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A minimalist implementation of score-based diffusion model


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This is a minimalist codebase for training score-based diffusion models (supporting MNIST and CIFAR-10) used in the following paper

"A Variational Perspective on Diffusion-Based Generative Models and Score Matching" by Chin-Wei Huang, Jae Hyun Lim and Aaron Courville [arXiv]

Also see the concurrent work by Yang Song & Conor Durkan where they used the same idea to obtain state-of-the-art likelihood estimates.

Experiments on Swissroll

Here's a Colab notebook which contains an example for training a model on the Swissroll dataset.

Open In Colab

In this notebook, you'll see how to train the model using score matching loss, how to evaluate the ELBO of the plug-in reverse SDE, and how to sample from it. It also includes a snippet to sample from a family of plug-in reverse SDEs (parameterized by λ) mentioned in Appendix C of the paper.

Below are the trajectories of λ=0 (the reverse SDE used in Song et al.) and λ=1 (equivalent ODE) when we plug in the learned score / drift function. This corresponds to Figure 5 of the paper. drawing drawing

Experiments on MNIST and CIFAR-10

This repository contains one main training loop ( The model is trained to minimize the denoising score matching loss by calling the .dsm(x) loss function, and evaluated using the following ELBO, by calling .elbo_random_t_slice(x)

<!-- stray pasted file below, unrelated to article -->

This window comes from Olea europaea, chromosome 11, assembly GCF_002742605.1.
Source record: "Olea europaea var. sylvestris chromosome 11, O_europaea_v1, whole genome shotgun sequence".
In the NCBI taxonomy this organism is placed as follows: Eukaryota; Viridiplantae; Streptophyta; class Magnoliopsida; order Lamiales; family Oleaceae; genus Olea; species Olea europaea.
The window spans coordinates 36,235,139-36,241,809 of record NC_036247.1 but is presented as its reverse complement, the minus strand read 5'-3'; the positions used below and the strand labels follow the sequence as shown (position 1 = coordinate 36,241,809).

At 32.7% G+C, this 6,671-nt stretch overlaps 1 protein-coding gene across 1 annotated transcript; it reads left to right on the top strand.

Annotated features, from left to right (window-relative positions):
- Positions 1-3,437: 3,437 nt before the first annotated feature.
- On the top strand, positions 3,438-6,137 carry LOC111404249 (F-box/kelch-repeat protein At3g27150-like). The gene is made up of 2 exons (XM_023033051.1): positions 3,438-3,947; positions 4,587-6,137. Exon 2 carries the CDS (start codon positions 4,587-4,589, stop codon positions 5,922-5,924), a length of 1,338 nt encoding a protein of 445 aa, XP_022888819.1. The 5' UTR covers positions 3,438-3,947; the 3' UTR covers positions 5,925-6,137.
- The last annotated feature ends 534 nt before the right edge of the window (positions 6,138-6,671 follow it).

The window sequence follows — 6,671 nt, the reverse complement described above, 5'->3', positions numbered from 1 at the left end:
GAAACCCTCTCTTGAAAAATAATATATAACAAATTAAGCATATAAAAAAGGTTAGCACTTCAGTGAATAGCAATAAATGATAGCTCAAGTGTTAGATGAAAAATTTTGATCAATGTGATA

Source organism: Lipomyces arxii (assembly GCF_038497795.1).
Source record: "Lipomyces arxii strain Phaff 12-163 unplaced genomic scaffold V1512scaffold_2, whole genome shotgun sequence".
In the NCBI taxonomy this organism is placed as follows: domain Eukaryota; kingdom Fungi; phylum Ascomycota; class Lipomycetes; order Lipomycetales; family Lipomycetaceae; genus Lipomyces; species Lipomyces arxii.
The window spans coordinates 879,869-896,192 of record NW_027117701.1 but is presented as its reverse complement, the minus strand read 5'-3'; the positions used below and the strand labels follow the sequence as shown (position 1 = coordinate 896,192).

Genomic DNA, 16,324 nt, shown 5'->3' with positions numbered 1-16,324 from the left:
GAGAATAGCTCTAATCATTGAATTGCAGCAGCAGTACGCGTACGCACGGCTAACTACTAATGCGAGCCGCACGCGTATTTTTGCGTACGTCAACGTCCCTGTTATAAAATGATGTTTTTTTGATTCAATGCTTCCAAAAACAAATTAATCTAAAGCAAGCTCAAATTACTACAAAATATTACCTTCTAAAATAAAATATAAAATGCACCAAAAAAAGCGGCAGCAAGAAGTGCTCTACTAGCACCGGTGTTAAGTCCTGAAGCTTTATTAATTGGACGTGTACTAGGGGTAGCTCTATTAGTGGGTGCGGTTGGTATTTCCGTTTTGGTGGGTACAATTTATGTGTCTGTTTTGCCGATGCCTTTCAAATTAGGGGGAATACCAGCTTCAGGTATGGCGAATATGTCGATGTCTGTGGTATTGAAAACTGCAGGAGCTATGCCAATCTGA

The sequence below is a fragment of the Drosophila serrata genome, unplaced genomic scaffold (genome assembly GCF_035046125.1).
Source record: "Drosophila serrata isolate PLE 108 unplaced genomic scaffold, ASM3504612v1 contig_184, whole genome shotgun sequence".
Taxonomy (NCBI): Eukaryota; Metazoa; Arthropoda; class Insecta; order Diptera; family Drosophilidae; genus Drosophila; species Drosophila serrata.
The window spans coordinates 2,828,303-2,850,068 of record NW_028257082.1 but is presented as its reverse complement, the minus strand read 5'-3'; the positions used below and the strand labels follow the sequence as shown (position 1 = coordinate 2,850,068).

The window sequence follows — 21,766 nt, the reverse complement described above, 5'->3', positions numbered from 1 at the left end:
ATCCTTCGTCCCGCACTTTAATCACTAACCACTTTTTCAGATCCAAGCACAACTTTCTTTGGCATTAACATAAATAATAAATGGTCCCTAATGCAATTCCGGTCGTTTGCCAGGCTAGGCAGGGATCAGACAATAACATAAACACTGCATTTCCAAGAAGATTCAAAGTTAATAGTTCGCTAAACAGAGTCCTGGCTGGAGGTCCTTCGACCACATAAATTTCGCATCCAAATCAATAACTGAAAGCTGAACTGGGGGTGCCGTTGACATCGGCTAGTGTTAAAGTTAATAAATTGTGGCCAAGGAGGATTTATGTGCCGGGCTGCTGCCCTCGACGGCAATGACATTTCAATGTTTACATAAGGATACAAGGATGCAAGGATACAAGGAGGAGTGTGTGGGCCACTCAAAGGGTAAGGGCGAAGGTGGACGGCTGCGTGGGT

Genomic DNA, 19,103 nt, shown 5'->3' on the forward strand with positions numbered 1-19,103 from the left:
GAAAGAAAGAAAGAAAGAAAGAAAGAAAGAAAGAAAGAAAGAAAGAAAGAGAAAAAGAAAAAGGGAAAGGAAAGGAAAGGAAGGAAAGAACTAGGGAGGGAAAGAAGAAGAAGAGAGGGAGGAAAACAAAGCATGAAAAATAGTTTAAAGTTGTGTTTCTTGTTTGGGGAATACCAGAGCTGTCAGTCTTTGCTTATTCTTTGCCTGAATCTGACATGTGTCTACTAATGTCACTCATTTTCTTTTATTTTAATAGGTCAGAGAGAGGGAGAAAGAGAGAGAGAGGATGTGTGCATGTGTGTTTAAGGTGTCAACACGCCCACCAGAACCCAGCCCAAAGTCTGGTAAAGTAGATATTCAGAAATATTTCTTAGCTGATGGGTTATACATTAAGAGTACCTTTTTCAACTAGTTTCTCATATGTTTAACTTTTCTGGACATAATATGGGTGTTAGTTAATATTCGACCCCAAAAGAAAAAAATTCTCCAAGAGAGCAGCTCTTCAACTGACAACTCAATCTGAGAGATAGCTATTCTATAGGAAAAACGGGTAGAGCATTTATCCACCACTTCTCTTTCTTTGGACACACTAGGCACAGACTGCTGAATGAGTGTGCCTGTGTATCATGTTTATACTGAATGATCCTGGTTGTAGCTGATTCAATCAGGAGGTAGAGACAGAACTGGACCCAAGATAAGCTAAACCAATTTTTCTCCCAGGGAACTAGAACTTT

where the divergence (sum of the diagonal entries of the Jacobian) is estimated using the Hutchinson trace estimator.

It's a minimalist codebase in the sense that we do not use fancy optimizer (we only use Adam with the default setup) or learning rate scheduling. We use the modified U-net architecture from Denoising Diffusion Probabilistic Models by Jonathan Ho.

A key difference from Song et al. is that instead of parameterizing the score function s, here we parameterize the drift term a (where they are related by a=gs and g is the diffusion coefficient). That is, a is the U-net.

Parameterization: Our original generative & inference SDEs are

  • dX = mu dt + sigma dBt
  • dY = (-mu + sigma*a) ds + sigma dBs

We reparameterize it as

  • dX = (ga - f) dt + g dBt
  • dY = f ds + g dBs

by letting mu = ga - f, and sigma = g. (since f and g are fixed, we only have one degree of freedom, which is a). Alternatively, one can parameterize s (e.g. using the U-net), and just let a=gs.

How it works

Here's an example command line for running an experiment

python --dataroot=[DATAROOT] --saveroot=[SAVEROOT] --expname=[EXPNAME] \
    --dataset=cifar --print_every=2000 --sample_every=2000 --checkpoint_every=2000 --num_steps=1000 \
    --batch_size=128 --lr=0.0001 --num_iterations=100000 --real=True --debias=False

Setting --debias to be False uses uniform sampling for the time variable, whereas setting it to be True uses a non-uniform sampling strategy to debias the gradient estimate described in the paper. Below are the bits-per-dim and the corresponding standard error of the test set recorded during training (orange for --debias=True and blue for --debias=False).

drawing drawing

Here are some samples (debiased on the right)

drawing drawing

It takes about 14 hrs to finish 100k iterations on a V100 GPU.


A minimalist implementation of score-based diffusion model







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